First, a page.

Setting Goals: Assuring Employees They Can Achieve and Celebrate
Setting goals gives staff members ownership of their success and the success of the company. Discover how to utilize goal-setting as a strategic management tool.
Setting goals gives employees ownership of their success and the success of the company. We want staff members to grow and develop on the job, increasing their worth to the organization and themselves.
With specific goals, they can achieve that growth, build on it, and become even more valuable members of the team.
When goals are vague they’re unattainable. Employee goal-setting is a strategic management tool that helps focus on workers’ efforts and talent. When goals are unclear or imprecise they’re not achievable. When they’re not achievable they’re frustrating and counter-productive.
However, when goals are effective, they’re specific, attainable, commendable, and motivate workers to achieve even more.
Setting goals and celebrating milestones builds employee satisfaction and confidence. Achievements build on each other: the more we attain the more apt we are to reach higher. When goals are purposeful, they set the stage for continuous learning and growth.
Which employees need goals in an organization?
Every business has a goal: success. Leadership looks for specific ways to achieve success. They may forecast growth in product lines, expand their market reach, or work to build clients. Whatever the objective, there’s a plan to get there.
Every employee should be invested in the company’s overall goal, but they also need specific goals of their own. These are pathways to build on their success, and the success of the company.
If you’re looking to grow your client base, you’ll rely on your sales and marketing teams. What steps will they take to get from here to there? Setting goals helps plan for the task, and helps plan a pathway to achieve it.
Specific goals set standards and boost engagement
Goals that are specific set standards and boost engagement. When an worker sees they’ve reached the goal, you have a reason to celebrate. Goals have meaning and value whether they’re easily accomplished or challenging.
Start with small goals for entry-level workers — they can be as basic as meeting training milestones. For more seasoned employees, set goals that test their capabilities or stretch their knowledge base.
Goals that are specific set standards and boost engagement.
Every level of employee should have at least 1 goal they’re working on achieving to keep them motivated and engaged at work.
For many people goals are more attainable when they’re in writing.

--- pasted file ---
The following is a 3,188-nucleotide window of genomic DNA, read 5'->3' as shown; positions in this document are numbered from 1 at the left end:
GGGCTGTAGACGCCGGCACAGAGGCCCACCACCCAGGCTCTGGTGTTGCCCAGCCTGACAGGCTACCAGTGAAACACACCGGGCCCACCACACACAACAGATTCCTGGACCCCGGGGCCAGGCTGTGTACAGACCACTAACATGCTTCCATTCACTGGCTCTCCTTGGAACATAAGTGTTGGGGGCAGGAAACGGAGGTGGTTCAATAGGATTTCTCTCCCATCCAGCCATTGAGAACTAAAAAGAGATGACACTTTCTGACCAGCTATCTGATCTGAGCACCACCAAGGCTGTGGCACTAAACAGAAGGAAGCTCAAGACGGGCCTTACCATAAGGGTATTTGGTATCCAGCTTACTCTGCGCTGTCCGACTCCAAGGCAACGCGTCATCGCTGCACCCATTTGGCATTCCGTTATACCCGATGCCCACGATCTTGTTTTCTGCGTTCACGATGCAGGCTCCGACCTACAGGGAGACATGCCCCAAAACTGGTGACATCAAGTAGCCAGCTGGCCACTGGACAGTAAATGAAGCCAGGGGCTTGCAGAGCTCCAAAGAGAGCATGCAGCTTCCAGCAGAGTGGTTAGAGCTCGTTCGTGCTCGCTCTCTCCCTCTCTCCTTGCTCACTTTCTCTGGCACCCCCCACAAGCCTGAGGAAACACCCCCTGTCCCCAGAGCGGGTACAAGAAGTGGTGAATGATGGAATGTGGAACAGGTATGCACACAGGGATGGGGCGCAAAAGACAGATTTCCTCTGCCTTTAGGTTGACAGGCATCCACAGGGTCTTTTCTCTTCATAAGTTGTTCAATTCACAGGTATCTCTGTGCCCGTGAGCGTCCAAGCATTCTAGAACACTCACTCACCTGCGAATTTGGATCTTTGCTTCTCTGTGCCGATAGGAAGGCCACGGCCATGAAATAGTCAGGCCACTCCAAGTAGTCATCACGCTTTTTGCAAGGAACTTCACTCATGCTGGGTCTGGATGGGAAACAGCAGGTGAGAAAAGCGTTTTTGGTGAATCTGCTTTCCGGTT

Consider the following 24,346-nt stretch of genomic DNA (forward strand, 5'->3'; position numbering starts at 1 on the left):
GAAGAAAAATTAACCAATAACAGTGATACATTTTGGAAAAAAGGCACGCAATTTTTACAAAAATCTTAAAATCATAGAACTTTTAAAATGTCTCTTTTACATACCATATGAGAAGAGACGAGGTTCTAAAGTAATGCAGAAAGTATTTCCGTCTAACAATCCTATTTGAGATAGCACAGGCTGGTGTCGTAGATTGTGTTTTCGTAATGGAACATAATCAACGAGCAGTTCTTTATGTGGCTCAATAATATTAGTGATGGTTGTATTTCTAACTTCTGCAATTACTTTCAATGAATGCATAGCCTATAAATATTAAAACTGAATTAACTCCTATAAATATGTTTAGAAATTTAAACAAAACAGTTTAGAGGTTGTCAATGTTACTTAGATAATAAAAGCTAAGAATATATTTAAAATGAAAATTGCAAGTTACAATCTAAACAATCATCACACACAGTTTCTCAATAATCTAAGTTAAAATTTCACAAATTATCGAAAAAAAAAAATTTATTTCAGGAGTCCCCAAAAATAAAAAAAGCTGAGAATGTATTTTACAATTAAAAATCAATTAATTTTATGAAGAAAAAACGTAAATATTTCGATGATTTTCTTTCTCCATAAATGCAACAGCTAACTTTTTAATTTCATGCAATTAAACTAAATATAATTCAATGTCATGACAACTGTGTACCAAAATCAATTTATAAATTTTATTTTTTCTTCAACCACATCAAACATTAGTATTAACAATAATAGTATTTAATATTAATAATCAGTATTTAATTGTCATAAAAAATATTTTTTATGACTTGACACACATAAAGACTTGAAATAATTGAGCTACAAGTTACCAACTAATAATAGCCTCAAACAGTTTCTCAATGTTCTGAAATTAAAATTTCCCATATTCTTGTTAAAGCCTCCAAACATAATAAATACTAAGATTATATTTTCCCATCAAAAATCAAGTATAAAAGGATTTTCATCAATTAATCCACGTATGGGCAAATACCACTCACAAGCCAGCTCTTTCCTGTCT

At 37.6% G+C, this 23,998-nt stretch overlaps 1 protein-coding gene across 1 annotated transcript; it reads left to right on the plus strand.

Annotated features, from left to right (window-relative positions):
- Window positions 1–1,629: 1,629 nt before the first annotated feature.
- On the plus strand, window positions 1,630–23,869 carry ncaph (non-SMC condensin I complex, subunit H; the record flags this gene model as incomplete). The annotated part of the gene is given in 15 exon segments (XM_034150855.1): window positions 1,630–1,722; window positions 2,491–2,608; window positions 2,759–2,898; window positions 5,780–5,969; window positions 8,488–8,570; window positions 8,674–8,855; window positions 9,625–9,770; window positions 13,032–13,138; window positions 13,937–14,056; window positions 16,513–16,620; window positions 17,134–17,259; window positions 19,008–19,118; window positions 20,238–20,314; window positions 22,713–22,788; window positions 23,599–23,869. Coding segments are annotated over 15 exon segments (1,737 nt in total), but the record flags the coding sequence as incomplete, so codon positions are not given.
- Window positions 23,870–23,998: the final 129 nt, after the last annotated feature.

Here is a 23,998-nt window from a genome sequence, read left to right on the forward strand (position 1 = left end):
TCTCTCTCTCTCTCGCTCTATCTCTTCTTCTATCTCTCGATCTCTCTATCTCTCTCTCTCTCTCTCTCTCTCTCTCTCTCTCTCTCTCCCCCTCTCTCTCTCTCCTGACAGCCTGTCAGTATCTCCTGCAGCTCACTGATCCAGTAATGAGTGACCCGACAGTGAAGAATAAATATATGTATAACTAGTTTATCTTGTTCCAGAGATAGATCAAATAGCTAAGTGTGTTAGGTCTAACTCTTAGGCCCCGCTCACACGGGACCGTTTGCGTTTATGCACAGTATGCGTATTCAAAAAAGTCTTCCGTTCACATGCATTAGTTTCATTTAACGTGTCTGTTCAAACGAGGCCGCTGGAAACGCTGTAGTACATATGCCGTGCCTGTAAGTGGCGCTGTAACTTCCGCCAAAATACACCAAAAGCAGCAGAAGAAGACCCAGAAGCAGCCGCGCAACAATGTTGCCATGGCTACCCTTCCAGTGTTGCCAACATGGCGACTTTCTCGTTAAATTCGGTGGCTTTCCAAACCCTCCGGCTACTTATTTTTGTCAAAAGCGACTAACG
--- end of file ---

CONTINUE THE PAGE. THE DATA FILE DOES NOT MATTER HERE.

A Dominican University of California professor found people are 42% more likely to achieve their goals if they’re written down. It can be a notation in an employee evaluation or a note in their workstation. Concrete, written goals may be easier to aspire to and achieve.
How should managers set goals for their staff members?
Managers should set goals intentionally for their staff. They should be tailored to where the employee is in their career at the organization, what will help build their skill set, and how the goal aligns with the company’s need.
Leaders may set goals at annual performance reviews but with a year gap between discussion and evaluation, these are easily forgotten. Unless it’s a long-term plan, like going to school part-time to achieve a degree, set goals within a shorter time frame.
These set a sense of urgency and drive employees to work toward them quickly, while their interest and enthusiasm is high.
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The 5 elements of SMART goal-setting for workers
Many leaders use the SMART method for setting goals. SMART outlines goals that are Specific, Measurable, Attainable, Relevant, and Time-sensitive. Each step of the SMART method helps staff and management create and follow up on goals that motivate and engage.
The goal should hone in on a specific area or task. “Learn to use spreadsheets” is a vague goal. “Learn the basics of Excel” is specific. “Increase safety” is vague: “develop safety protocols for the use of xyz machine” is specific.
Find ways to create goals for every staff member: whether it’s reducing errors, or building skills, there is always an opportunity for improvement.
Ask staff members to help you build specifics into the goal. What do you want accomplished, exactly? Identifying the need or a desire to build skills or capabilities is the 1st step to creating a specific goal.
Goals must be measurable to be achievable (and worthy of a ‘job well done!’) to have meaning. When you set a goal, come up with a metric that’s agreed on by everyone.
The measurement may be an actual number (like increased sales or reduced returns), or a level of proficiency or independence.
Whatever measurement you use, make sure it’s reasonable and understood by all parties involved.